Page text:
Oops. Juror Calls Defendant Guilty on Facebook, Before Verdict

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Updated: A Michigan juror who indicated in a Facebook post that she believed the defendant in her case is guilty—before the case went to verdict—wound up on the hot seat, too, in the Macomb County trial.

The defendant was convicted of resisting arrest after an alternate was substituted for juror Hadley Jons, 20, according to the Associated Press and Mlive.com.

Mlive reports that Jons wrote this Aug. 11 note to her friends on Facebook, saying that she was “actually excited for jury duty tomorrow…it’s gonna be fun to tell the defendant they’re guilty. :P”

Meanwhile, Jons had to return to court today for a contempt hearing. After apologizing, she was ordered to pay a $250 fine and required to write a five-page essay, by Oct. 1, on the Sixth Amendment, which gives the defendant a right to a fair and impartial jury, reports the Daily Tribune.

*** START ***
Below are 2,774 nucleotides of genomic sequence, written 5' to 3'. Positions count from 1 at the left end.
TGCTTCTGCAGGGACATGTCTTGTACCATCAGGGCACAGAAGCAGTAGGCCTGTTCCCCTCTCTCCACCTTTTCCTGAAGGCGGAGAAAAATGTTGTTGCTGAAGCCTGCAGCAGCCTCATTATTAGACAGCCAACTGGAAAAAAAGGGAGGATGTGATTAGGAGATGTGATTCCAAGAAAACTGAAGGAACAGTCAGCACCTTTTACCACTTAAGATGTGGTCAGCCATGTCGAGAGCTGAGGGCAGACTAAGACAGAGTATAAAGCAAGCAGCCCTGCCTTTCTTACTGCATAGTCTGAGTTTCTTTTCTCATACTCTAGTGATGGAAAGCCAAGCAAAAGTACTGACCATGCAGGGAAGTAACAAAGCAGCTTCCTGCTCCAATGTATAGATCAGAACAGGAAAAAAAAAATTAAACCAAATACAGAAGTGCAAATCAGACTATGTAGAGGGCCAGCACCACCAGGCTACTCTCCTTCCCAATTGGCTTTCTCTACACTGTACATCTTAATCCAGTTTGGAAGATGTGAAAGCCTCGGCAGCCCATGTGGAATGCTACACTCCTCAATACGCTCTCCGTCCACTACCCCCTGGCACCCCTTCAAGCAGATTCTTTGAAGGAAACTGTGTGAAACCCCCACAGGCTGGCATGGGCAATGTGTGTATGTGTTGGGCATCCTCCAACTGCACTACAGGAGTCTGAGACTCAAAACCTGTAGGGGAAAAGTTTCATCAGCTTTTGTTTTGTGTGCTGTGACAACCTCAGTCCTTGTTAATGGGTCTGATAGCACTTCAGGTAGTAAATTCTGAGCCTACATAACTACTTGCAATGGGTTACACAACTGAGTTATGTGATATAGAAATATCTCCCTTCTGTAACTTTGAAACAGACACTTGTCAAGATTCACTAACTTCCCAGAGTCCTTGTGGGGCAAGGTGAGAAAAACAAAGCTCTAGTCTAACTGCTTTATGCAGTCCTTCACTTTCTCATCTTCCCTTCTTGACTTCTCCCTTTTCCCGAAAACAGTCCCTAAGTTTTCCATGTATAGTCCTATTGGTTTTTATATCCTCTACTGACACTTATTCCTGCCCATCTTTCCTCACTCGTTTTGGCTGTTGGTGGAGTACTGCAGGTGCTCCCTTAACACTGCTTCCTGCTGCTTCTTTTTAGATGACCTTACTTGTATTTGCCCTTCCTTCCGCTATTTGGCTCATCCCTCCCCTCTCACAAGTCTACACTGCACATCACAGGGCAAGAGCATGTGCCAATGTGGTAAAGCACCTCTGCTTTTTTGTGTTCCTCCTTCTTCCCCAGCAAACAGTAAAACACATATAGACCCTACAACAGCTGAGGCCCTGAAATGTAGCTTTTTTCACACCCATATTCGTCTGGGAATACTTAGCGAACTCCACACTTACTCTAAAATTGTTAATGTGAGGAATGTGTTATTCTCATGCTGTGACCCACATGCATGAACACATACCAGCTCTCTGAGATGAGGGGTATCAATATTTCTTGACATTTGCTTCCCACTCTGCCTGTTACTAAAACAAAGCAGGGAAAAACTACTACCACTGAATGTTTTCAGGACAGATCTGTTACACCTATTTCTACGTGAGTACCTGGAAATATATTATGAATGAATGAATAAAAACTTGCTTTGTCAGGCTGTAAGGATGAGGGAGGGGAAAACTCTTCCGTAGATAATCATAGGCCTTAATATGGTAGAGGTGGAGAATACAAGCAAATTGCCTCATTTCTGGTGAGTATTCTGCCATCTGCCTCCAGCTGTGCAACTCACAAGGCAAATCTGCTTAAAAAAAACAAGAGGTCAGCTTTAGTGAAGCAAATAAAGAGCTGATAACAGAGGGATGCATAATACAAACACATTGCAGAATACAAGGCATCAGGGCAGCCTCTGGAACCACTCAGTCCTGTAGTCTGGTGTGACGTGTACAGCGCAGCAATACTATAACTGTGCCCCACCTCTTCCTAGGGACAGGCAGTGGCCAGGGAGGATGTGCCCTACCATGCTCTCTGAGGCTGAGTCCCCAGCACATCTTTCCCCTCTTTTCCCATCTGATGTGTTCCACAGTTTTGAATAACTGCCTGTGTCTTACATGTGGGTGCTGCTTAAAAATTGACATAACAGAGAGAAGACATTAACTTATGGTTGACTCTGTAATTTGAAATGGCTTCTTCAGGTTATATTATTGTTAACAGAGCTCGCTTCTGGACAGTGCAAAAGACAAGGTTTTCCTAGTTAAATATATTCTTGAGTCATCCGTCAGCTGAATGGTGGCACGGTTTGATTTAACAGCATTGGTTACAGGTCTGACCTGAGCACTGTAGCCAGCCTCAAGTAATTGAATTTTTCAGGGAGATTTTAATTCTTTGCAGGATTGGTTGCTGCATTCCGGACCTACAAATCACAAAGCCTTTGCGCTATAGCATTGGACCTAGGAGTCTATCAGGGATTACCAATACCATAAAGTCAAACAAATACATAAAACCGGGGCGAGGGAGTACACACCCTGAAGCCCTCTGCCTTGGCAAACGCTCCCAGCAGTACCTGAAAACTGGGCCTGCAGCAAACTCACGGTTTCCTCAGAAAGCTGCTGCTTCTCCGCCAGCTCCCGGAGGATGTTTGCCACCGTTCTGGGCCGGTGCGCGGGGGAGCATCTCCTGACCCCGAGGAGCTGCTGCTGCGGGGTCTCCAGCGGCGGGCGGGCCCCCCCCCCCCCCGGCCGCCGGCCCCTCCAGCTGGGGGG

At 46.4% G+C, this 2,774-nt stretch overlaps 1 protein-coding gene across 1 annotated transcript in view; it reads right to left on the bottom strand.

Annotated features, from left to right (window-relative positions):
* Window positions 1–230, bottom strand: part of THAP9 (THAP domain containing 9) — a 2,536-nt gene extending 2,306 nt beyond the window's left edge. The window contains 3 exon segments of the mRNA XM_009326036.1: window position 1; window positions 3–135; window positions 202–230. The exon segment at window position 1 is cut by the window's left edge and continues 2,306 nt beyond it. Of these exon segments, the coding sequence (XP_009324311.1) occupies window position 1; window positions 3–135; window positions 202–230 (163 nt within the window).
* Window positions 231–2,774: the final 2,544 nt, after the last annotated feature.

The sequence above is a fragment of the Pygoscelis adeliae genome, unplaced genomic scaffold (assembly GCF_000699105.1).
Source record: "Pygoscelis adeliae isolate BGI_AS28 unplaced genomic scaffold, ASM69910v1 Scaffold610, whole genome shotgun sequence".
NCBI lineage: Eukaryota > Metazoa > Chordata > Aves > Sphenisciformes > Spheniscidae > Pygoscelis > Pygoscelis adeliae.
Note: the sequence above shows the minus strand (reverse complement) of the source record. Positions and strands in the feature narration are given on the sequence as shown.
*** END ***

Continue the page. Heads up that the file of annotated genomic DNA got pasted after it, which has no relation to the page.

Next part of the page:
Defense lawyer Saleema Goodman Sheikh’s 17-year-old son, who graduated from high school this year, discovered the Facebook post by Jons as he was researching jurors online for his mother, according to the newspaper.

“She disregarded the oath, she disobeyed the judge. It calls into question the whole system, it compromises the integrity of the system,” says Sheikh of Jons’ Facebook post.

While expressing confidence in the judge and her determination about the appropriate punishment, Sheikh says in a video embedded in the Tribune article that she herself would have liked to see Jons spend a night in jail “because I think that would have made a very big impact and impression,” not only on Jons but on other potential jurors.

Additional coverage:

Associated Press: “Judge punishes Michigan juror for Facebook post”

Detroit News: “Juror ‘very sorry’ for Facebook post, to pay $250 fine”

Last updated on Sept. 2 to include subsequent coverage about contempt hearing.

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